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Volume 16, No. 7 - November 23, 2009

 

-- Travel & Literature --

McCourt lives on in Limerick

By Marese Heffernan in LIMERICK, Ireland – At the age of 19, Frank McCourt left is hometown of Limerick and set sail to follow a life of dreams in America. It was there that he created his life, wrote his first masterpiece, Angela’s Ashes, reached the heights of fame and notability and most importantly, shared his incredible story with the world.

It was in New York City that Frank McCourt died last July, far from the town of so many of his childhood memories.

McCourt may have left Limerick long ago, but he took the time to make it known to the world that Limerick never left him.

In an interview with Limerick newspaper The Limerick Leader just a year before his death, McCourt revealed his feelings of having never reconciled himself fully with the “turbulent relationship” he felt with the city.

His brother Malachy told the newspaper that thoughts of Limerick had preoccupied his mind until the very day of his death, reminding us of what an extraordinary and rather unfathomable impact the city had on his life.

For me, having grown up in Limerick city just as McCourt did, I find myself somewhat unnerved both by his death and by his feelings towards his childhood town.   Read whole story

 

The River Shannon in Limerick, Ireland

Love literature? Don't miss the story of a 17-year-old evacuee in Louisiana. Read Samantha Perez's heartbreaking, wonderful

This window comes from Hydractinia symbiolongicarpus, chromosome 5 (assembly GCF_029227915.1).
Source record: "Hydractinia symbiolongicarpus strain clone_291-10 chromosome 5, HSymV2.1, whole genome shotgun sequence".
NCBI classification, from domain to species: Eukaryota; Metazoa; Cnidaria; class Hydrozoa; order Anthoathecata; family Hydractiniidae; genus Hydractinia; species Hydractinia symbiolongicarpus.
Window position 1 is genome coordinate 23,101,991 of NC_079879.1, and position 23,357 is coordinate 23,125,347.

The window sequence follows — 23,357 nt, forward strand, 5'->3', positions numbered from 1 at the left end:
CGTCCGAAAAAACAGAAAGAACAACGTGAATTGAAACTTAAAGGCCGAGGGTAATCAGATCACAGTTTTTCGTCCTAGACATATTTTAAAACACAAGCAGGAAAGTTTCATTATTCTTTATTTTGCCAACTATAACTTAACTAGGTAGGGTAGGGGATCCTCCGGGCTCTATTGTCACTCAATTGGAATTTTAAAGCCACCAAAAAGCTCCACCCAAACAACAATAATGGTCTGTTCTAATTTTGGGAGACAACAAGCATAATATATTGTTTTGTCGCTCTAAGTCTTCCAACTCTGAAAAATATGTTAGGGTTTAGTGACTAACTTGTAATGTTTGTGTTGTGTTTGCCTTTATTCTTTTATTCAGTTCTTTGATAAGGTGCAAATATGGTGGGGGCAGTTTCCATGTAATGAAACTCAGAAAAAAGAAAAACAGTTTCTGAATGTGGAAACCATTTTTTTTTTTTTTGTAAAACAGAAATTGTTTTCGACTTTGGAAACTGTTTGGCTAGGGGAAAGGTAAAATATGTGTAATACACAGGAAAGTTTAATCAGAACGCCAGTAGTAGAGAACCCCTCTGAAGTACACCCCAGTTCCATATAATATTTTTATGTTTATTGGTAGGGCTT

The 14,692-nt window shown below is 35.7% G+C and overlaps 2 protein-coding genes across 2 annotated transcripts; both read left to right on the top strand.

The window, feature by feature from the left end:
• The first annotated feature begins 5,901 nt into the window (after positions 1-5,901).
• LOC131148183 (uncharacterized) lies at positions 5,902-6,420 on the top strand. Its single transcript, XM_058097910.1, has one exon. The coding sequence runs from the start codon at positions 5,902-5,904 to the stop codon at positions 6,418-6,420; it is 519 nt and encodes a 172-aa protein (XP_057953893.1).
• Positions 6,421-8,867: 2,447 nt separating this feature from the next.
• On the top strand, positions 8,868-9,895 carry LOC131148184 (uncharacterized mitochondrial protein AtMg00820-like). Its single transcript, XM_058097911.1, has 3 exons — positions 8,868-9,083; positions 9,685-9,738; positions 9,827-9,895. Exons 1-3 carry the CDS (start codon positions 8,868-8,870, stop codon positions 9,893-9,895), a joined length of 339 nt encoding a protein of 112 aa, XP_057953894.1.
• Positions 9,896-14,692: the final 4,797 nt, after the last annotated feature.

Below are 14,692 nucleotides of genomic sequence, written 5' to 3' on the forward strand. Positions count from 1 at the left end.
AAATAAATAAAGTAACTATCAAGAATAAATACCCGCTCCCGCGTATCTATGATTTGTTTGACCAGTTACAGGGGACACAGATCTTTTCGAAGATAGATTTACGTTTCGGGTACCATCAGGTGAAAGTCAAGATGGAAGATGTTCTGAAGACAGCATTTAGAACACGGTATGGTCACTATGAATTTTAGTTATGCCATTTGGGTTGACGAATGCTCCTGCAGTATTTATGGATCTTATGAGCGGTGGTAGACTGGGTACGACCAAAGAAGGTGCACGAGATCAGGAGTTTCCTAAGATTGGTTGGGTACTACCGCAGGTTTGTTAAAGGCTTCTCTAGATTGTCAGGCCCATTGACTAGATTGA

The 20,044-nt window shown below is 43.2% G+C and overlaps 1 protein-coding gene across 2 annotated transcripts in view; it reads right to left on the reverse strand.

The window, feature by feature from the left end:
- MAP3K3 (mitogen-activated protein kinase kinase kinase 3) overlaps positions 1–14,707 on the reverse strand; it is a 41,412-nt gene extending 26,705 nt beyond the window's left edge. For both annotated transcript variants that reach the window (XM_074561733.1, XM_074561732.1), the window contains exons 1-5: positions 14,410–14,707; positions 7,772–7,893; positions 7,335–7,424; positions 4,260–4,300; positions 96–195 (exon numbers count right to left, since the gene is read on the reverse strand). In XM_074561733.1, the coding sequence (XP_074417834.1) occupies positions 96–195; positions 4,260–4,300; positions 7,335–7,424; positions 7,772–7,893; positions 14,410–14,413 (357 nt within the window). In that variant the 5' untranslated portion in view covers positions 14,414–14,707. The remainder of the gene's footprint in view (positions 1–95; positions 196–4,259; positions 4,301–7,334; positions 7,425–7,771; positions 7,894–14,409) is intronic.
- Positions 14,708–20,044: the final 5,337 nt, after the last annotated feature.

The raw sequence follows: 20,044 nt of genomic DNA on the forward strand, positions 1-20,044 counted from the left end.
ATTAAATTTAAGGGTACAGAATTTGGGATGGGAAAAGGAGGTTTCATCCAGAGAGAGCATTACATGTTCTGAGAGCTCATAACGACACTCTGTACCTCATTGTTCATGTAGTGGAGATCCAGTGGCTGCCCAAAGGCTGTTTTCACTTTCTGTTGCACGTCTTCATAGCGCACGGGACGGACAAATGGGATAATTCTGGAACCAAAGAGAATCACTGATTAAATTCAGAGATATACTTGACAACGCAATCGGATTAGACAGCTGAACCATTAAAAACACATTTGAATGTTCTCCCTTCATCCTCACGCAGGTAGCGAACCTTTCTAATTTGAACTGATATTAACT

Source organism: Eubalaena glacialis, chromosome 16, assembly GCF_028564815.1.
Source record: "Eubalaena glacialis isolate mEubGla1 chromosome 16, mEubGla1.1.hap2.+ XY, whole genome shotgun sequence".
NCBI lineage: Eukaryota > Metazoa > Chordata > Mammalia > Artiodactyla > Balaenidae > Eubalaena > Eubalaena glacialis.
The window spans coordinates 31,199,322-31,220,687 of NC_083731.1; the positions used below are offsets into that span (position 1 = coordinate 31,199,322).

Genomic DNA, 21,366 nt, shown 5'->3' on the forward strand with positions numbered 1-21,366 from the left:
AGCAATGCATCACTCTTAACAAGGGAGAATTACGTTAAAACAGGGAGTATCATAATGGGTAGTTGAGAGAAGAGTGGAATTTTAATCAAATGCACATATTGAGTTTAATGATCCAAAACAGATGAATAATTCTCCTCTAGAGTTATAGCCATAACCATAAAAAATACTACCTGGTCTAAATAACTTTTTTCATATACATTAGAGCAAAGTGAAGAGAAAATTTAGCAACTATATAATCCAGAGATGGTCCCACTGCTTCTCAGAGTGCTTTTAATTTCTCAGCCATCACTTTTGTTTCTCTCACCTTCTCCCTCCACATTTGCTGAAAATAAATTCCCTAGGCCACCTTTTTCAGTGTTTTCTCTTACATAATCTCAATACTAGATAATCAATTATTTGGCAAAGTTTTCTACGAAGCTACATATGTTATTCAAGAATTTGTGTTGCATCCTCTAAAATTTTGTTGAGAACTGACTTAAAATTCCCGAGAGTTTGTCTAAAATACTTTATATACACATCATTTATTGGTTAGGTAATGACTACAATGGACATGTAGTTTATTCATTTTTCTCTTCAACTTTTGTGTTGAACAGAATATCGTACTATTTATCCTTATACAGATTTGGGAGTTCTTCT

Hurricane Journal

 

Invasion of the Lego people, large and small

By Francis Byrne, Yelena Samofalova and Mary Majerus-Collins in HARTFORD, Connecticut, U.S.A. -- It’s cool to see a whole bunch of Legos.

In normal life, it’s impossible to see creations involving tens of thousands of Legos, but this weekend’s Lego Kidsfest at the Connecticut Convention Center offered more than a kid can imagine.

The event was “cool and nice and creative,” said Louis Campbell, 12, of Horal Park, New York.

Livnette Negron, 15, of London, Connecticut, who came with her family, said the festival was “pretty good” and she liked the big sculptures.

She said she didn’t have a favorite from among the many Lego displays because she liked everything she saw.

Though the festival included an excess of advertising and merchandising that had nothing to do with Legos – and too crowded and loud, too -- the stuff involving the famous plastic bricks proved it could please the crowd.     Read whole story

 

New England Lego Users build big scenes from small bricks

By Kiernan Majerus-Collins and Clare Hern in HARTFORD, Connecticut, U.S.A.  -- Towering skyscrapers and city trains. An amusement park.  Cafes and parks, even a marching band, all made out of Legos?

Yes, at the Lego KidsFest in Hartford. While geared toward kids, adults made most of the displays.

The largest and most impressive of these Lego displays, which ranged from a life-sized Darth Vader to Sponge Bob, were the two tables displayed by the New England Lego Users Group, a group for adults that love to build with Legos. “We’re just a club; we do this as a hobby. We all have real jobs,” said longtime member Joe Comeau, who said he “primarily builds amusement park rides.”

The New England group’s display featured a motorized amusement park – complete with whirling teacups and a dragon with flapping wings – houses and buildings and a train running throughout.

Some of the buildings were several feet tall, and included clear plastic Lego windows. One had two towers connected by a mostly clear walkway, many stories above the ‘ground.’   Read whole story

 

 

 

 

 


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